All about flooble | fun stuff | Get a free chatterbox | Free JavaScript | Avatars
 perplexus dot info

 Marble-Go-Round (Posted on 2004-12-28)
Consider N holes arranged in a circle on a wooden board. A marble is placed in one of them. You toss a fair coin to determine if you should move the marble one hole clockwise or one hole counterclockwise. You keep doing this until the marble has been in each hole at least once.

What is the probability that each of the N holes turns out to be the last hole visited by the marble? Number the holes 1 through N, clockwise starting with the hole in which the marble starts. Obviously the probability for hole 1 is zero, since it already has the marble and there are other holes to visit still.

 No Solution Yet Submitted by neshal Rating: 3.2000 (5 votes)

Comments: ( Back to comment list | You must be logged in to post comments.)
 solution (spoiler) | Comment 1 of 4

If n is even:

Use p(n) to signify the probability that the last hole to be visited will be hole n.

Consider various p(i) values conditional on whether the marble first moves CW or CCW. Start with p(3).  If the marble's first move is CW, then the conditional probability of 3 being the last hole visited would be p(2), as it would then have the same relative position to hole 2 (where the marble would be) as hole 2 has to hole 1 (where the marble starts).  On the other hand, if the marble initially went CCW, then the conditinal probability of 3 being the last hole would be p(4).  Since it's equally likely that the initial move would be CW or CCW, p(3) = (p(2)+p(4))/2.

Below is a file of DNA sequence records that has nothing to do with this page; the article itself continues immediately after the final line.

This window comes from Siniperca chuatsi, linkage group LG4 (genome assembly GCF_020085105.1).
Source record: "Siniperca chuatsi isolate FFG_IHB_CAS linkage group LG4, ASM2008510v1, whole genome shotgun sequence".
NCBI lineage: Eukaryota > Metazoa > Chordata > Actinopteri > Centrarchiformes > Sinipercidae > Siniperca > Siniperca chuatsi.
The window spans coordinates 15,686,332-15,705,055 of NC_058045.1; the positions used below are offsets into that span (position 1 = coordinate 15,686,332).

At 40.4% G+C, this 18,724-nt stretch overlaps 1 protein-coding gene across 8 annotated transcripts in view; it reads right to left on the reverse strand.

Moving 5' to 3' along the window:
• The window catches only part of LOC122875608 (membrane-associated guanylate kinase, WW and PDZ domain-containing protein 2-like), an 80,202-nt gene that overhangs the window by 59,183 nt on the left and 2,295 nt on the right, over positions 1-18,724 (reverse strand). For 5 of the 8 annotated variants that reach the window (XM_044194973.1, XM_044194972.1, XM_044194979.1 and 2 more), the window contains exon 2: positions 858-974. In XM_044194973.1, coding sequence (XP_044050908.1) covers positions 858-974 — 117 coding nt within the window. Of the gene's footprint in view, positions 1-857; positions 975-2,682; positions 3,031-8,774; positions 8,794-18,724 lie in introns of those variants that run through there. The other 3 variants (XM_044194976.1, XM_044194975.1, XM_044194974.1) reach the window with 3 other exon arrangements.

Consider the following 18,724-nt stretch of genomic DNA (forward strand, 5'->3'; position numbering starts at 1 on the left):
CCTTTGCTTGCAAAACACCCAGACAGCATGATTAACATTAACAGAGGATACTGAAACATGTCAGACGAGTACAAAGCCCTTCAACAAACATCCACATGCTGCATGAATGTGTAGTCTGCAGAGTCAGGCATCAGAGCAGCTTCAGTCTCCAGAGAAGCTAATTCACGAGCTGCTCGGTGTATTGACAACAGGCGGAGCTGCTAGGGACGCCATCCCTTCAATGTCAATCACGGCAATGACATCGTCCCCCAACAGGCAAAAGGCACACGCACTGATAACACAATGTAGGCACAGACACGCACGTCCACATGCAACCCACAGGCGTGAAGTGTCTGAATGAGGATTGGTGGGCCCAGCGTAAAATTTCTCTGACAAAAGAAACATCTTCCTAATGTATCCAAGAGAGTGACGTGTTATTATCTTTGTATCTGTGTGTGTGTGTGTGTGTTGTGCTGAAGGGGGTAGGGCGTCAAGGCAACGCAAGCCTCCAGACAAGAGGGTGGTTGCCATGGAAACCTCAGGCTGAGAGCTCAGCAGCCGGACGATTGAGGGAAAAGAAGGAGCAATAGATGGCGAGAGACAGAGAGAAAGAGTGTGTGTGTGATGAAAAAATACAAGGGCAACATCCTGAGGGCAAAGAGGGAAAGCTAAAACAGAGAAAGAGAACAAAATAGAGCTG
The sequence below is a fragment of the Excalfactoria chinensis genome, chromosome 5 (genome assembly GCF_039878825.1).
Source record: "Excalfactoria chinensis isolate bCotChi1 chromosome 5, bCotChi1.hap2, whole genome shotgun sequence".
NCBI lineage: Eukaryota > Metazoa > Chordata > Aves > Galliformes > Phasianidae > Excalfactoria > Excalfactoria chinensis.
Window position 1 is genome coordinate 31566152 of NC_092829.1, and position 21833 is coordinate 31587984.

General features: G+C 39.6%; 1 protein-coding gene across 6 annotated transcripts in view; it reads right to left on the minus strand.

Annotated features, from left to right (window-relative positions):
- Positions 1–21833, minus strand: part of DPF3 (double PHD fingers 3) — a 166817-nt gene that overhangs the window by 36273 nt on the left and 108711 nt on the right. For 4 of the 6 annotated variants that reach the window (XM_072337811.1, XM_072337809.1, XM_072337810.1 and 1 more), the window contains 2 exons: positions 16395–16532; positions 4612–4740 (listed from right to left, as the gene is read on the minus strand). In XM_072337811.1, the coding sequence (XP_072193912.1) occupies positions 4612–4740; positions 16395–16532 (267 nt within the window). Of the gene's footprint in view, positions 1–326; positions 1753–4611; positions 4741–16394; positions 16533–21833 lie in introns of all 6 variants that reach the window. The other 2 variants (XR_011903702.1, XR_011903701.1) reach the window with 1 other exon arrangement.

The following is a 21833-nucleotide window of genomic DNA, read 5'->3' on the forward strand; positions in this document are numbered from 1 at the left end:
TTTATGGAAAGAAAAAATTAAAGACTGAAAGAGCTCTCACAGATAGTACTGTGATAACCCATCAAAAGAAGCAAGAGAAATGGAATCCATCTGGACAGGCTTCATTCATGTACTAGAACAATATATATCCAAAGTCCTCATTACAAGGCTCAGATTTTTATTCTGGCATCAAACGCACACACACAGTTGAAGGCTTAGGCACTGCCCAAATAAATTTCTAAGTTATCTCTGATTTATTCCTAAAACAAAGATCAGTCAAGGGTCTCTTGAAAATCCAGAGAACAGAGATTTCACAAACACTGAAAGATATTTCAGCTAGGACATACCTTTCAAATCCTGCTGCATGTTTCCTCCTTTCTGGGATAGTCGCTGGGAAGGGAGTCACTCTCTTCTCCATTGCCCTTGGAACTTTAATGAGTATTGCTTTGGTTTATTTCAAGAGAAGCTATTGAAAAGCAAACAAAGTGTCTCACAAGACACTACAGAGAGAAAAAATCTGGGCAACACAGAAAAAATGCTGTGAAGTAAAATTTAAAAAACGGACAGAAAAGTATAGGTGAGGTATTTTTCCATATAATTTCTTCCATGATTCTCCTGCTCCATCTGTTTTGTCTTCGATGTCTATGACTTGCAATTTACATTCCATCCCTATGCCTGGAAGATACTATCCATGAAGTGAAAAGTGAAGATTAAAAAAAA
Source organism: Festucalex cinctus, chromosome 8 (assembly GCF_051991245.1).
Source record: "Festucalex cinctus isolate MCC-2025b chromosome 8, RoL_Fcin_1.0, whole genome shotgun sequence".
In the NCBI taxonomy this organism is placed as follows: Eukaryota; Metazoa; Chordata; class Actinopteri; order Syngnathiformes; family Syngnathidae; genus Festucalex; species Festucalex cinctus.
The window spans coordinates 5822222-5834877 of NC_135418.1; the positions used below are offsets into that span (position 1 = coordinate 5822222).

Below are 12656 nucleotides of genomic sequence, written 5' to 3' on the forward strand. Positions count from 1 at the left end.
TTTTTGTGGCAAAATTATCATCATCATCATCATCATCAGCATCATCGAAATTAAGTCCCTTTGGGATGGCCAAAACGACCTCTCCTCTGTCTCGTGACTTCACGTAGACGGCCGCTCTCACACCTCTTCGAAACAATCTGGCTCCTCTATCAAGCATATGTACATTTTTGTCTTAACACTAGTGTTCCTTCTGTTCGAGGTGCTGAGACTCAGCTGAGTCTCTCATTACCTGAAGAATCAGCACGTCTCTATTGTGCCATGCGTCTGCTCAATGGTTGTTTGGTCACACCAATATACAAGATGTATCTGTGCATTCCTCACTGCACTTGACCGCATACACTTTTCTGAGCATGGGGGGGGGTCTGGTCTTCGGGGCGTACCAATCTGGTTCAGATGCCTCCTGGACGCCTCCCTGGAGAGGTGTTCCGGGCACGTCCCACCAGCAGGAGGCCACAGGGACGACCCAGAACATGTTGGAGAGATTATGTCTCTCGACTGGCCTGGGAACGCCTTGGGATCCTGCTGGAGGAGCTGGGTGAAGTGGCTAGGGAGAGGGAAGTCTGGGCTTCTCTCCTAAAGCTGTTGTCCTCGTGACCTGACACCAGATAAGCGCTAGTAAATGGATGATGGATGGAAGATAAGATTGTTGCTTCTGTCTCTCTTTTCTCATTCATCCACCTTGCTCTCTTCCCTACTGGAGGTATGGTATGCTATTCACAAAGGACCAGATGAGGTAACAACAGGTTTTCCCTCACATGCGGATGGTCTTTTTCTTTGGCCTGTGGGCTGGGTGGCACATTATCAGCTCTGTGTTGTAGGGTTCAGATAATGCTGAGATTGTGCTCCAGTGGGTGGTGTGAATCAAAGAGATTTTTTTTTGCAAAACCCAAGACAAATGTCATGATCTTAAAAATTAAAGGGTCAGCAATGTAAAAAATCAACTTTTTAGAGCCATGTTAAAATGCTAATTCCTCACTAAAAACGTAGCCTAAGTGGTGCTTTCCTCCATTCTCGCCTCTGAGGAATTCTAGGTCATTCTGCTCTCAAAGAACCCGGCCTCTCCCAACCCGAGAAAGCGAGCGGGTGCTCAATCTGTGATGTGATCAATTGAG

Similar considerations make p(4)=(p(3)+p(5))/2, etc., that is, p(i)=(p(i-1)+p(i+1))/2.  Note that this does not work for i=2, as hole 2 is adjacent to the special hole 1.  This works until the route becomes shorter going in the other direction around the circle.  For even i, the last i for which it works is i = n/2+1, where p(n/2+1)=(p(n/2) + p(n/2 + 2))/2.  But p(n/2+2) = p(n/2) by symmetry.  But if that's the case, then p(n/2+1) must equal p(n/2), and tracking all the way back to p(2)=p(n), these must be equal as well.  Thus all the probabilities except p(1) must be equal, at 1/(n-1).

For example, when n=6,

p(2)=p(6)
p(3)=p(5)

p(3)=(p(2)+p(4))/2
p(4)=(p(3)+p(5))/2 = (p(3)+p(3))/2 = p(3)

p(3)=(p(2)+p(3))/2, so p(2)=p(3) and p(6)=p(3)
and we already knew that p(5)=p(3).

For odd n, it works similarly, such as for n=7:

p(2)=p(7)
p(3)=p(6)
p(4)=p(5)

p(3)=(p(2)+p(4))/2
p(4)=(p(3)+p(5))/2

the latter being also
p(4)=(p(3)+p(4))/2, so p(4)=p(3)
then p(3)=(p(2)+p(3))/2, so p(2) = p(3).

So all the probabilities except for the first hole, are equal to 1/(n-1).

 Posted by Charlie on 2004-12-28 20:15:47

 Search: Search body:
Forums (0)
Random Problem
Site Statistics
Unsolved Problems
Top Rated Problems
This month's top
Most Commented On

Chatterbox: